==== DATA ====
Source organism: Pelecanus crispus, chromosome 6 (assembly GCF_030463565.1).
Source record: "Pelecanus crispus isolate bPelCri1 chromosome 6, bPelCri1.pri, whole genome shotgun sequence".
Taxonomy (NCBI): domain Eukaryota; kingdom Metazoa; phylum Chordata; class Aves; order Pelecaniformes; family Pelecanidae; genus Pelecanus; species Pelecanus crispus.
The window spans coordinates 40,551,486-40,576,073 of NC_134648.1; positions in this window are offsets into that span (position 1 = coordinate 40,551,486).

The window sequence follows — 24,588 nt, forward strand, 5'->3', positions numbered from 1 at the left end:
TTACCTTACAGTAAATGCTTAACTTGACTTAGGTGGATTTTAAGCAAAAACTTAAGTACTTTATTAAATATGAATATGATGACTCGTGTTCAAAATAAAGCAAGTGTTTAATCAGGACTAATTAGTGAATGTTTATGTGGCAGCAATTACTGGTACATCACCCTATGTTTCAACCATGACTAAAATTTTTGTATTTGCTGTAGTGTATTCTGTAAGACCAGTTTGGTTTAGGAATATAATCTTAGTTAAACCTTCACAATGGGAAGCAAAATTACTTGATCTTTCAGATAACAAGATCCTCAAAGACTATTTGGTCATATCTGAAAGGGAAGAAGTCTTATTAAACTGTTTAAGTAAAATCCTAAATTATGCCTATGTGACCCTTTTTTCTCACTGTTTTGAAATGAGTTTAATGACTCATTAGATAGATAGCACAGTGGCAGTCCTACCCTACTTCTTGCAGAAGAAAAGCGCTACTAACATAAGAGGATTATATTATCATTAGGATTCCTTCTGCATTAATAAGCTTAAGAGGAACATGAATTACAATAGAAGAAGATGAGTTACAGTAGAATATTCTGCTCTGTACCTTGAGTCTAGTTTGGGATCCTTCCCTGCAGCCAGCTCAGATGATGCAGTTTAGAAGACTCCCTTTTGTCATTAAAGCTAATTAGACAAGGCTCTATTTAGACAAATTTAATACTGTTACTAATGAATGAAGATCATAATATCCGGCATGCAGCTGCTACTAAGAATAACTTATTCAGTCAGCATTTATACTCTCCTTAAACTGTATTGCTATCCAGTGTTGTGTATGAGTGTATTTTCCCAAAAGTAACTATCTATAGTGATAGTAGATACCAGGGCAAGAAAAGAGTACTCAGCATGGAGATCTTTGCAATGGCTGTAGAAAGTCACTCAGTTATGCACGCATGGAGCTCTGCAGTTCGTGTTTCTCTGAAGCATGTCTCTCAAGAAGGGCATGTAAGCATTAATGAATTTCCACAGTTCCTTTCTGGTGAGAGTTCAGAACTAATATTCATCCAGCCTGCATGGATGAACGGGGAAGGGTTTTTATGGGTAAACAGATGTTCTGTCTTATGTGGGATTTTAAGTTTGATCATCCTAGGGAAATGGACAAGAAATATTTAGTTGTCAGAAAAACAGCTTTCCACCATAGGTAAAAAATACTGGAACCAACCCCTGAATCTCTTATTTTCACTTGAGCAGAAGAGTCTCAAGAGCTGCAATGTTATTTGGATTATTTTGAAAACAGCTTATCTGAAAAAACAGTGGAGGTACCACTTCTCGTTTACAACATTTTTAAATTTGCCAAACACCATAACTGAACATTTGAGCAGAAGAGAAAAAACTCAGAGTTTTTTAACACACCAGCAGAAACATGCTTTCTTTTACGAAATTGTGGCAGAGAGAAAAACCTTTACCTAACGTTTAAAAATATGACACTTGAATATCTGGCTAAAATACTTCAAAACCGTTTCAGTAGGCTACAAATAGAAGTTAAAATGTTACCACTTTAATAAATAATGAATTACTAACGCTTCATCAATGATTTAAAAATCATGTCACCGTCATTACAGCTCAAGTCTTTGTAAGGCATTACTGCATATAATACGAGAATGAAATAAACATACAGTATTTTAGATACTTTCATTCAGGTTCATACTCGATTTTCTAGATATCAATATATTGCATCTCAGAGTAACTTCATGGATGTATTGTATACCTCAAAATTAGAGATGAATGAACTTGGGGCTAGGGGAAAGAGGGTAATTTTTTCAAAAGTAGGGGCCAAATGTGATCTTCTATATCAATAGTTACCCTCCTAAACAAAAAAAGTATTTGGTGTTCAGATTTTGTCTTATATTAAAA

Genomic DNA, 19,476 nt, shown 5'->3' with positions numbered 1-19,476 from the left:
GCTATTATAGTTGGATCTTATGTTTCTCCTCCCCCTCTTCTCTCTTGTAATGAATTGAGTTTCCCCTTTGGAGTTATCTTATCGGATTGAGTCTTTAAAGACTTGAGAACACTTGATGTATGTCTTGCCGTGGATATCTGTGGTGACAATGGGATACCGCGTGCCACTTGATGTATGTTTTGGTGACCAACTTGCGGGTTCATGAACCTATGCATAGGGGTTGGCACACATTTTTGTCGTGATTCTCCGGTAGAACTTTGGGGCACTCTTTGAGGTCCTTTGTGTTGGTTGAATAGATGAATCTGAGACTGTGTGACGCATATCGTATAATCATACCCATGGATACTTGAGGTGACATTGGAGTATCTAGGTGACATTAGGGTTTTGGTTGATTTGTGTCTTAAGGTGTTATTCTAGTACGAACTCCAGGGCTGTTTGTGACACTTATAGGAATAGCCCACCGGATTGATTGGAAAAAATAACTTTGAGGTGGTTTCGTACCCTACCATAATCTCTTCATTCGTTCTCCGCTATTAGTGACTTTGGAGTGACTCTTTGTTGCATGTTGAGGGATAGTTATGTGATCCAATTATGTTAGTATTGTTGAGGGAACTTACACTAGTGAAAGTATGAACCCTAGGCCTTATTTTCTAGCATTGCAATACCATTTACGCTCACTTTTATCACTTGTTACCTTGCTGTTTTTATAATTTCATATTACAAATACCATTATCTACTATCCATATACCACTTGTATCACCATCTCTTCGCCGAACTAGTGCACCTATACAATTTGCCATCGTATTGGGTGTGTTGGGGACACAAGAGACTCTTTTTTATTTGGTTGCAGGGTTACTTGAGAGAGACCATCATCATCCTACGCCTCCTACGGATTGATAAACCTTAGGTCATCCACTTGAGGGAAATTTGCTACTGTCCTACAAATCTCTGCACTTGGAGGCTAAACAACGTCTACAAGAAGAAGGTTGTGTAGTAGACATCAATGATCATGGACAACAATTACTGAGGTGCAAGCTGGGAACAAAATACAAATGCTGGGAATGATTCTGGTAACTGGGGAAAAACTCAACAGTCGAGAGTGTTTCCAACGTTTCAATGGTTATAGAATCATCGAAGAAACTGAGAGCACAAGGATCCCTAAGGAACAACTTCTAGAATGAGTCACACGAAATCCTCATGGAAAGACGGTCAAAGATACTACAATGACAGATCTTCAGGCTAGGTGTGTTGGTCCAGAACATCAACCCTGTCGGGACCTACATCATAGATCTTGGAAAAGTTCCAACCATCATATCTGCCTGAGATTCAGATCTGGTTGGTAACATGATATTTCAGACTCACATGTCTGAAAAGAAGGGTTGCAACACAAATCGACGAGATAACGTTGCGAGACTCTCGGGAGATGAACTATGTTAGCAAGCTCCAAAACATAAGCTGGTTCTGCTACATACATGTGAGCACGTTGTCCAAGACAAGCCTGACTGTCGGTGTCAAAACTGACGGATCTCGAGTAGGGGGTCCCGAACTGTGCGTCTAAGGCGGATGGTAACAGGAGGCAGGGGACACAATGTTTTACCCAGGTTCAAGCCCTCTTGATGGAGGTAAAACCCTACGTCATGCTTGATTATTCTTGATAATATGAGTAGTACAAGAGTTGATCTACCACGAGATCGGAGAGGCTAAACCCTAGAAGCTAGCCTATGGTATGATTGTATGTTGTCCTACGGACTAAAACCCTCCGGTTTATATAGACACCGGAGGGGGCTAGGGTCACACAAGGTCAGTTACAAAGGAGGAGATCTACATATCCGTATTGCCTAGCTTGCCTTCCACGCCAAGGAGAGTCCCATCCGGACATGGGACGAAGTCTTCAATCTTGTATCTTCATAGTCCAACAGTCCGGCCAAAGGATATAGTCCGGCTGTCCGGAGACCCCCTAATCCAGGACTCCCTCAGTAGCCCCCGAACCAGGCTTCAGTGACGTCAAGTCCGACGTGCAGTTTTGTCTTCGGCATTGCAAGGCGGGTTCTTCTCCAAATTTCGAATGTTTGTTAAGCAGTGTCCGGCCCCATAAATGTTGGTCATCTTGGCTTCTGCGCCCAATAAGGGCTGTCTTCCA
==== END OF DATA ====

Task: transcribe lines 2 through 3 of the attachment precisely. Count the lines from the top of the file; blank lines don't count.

Source record: "Pelecanus crispus isolate bPelCri1 chromosome 6, bPelCri1.pri, whole genome shotgun sequence".
Taxonomy (NCBI): domain Eukaryota; kingdom Metazoa; phylum Chordata; class Aves; order Pelecaniformes; family Pelecanidae; genus Pelecanus; species Pelecanus crispus.